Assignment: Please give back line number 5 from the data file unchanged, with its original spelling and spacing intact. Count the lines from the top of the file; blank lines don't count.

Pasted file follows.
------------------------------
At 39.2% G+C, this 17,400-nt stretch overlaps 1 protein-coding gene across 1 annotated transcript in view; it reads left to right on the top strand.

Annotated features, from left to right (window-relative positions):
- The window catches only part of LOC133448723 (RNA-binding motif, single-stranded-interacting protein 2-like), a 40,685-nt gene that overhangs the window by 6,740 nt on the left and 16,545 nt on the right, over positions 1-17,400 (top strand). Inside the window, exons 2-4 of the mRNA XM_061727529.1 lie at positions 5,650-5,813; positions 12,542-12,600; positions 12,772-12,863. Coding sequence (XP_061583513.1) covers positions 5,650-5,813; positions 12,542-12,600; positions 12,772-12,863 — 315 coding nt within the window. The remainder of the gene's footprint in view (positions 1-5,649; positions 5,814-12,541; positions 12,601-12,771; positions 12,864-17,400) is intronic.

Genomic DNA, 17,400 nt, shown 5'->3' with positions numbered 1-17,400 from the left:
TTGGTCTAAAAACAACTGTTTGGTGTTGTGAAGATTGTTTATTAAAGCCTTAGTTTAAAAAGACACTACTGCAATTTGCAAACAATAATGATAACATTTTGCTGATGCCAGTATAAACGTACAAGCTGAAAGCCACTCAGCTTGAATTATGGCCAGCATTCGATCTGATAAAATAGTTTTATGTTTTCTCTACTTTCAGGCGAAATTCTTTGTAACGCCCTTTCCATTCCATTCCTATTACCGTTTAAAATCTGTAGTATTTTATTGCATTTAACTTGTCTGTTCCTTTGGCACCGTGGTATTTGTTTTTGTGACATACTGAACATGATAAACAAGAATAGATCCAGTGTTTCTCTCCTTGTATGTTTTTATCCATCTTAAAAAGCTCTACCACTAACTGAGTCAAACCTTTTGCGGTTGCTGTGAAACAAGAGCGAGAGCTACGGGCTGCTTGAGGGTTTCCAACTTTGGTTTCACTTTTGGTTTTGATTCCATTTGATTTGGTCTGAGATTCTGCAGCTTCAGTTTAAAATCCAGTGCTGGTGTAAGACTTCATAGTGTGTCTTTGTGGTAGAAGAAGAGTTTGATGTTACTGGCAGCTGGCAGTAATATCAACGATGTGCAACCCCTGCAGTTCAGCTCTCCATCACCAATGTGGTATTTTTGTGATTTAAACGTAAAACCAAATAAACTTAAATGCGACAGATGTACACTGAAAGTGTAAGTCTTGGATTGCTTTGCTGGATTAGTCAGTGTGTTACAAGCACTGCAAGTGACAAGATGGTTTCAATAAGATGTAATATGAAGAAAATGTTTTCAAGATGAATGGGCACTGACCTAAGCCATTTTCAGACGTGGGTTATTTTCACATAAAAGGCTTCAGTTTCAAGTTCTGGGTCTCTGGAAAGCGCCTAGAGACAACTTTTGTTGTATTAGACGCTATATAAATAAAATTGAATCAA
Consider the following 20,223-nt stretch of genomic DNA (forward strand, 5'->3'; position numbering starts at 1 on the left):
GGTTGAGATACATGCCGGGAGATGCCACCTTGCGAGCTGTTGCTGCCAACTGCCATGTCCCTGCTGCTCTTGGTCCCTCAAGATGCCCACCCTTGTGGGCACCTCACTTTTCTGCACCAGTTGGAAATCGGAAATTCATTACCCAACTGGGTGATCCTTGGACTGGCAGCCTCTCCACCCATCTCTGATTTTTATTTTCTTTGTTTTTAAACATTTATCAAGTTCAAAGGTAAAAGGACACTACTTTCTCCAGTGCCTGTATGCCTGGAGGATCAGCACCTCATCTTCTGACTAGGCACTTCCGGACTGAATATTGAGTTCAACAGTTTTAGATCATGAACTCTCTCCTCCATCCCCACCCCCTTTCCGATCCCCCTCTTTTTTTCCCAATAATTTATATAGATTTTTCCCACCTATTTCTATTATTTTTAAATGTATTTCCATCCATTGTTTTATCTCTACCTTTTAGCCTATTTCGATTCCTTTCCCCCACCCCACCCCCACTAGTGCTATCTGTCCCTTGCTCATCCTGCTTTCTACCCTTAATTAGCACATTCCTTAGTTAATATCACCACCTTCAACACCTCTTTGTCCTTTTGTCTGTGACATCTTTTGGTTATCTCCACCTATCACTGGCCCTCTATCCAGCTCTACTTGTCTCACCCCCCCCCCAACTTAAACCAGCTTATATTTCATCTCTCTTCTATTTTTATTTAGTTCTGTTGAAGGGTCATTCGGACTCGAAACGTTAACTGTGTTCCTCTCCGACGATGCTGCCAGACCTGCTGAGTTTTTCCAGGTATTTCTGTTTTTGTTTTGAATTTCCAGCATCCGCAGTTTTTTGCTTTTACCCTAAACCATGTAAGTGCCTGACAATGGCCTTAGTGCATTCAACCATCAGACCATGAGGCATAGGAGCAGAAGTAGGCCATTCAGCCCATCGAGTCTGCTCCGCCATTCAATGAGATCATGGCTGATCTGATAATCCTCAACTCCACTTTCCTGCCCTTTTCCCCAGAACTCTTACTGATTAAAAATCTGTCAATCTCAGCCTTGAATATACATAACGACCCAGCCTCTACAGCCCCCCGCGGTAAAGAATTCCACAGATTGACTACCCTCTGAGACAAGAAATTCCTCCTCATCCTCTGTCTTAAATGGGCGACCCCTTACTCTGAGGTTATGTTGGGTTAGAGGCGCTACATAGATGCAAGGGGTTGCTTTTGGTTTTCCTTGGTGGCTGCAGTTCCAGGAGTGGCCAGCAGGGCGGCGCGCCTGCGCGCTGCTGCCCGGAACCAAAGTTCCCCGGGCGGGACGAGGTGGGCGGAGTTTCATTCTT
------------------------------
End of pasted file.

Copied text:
TTGGTCTAAAAACAACTGTTTGGTGTTGTGAAGATTGTTTATTAAAGCCTTAGTTTAAAAAGACACTACTGCAATTTGCAAACAATAATGATAACATTTTGCTGATGCCAGTATAAACGTACAAGCTGAAAGCCACTCAGCTTGAATTATGGCCAGCATTCGATCTGATAAAATAGTTTTATGTTTTCTCTACTTTCAGGCGAAATTCTTTGTAACGCCCTTTCCATTCCATTCCTATTACCGTTTAAAATCTGTAGTATTTTATTGCATTTAACTTGTCTGTTCCTTTGGCACCGTGGTATTTGTTTTTGTGACATACTGAACATGATAAACAAGAATAGATCCAGTGTTTCTCTCCTTGTATGTTTTTATCCATCTTAAAAAGCTCTACCACTAACTGAGTCAAACCTTTTGCGGTTGCTGTGAAACAAGAGCGAGAGCTACGGGCTGCTTGAGGGTTTCCAACTTTGGTTTCACTTTTGGTTTTGATTCCATTTGATTTGGTCTGAGATTCTGCAGCTTCAGTTTAAAATCCAGTGCTGGTGTAAGACTTCATAGTGTGTCTTTGTGGTAGAAGAAGAGTTTGATGTTACTGGCAGCTGGCAGTAATATCAACGATGTGCAACCCCTGCAGTTCAGCTCTCCATCACCAATGTGGTATTTTTGTGATTTAAACGTAAAACCAAATAAACTTAAATGCGACAGATGTACACTGAAAGTGTAAGTCTTGGATTGCTTTGCTGGATTAGTCAGTGTGTTACAAGCACTGCAAGTGACAAGATGGTTTCAATAAGATGTAATATGAAGAAAATGTTTTCAAGATGAATGGGCACTGACCTAAGCCATTTTCAGACGTGGGTTATTTTCACATAAAAGGCTTCAGTTTCAAGTTCTGGGTCTCTGGAAAGCGCCTAGAGACAACTTTTGTTGTATTAGACGCTATATAAATAAAATTGAATCAA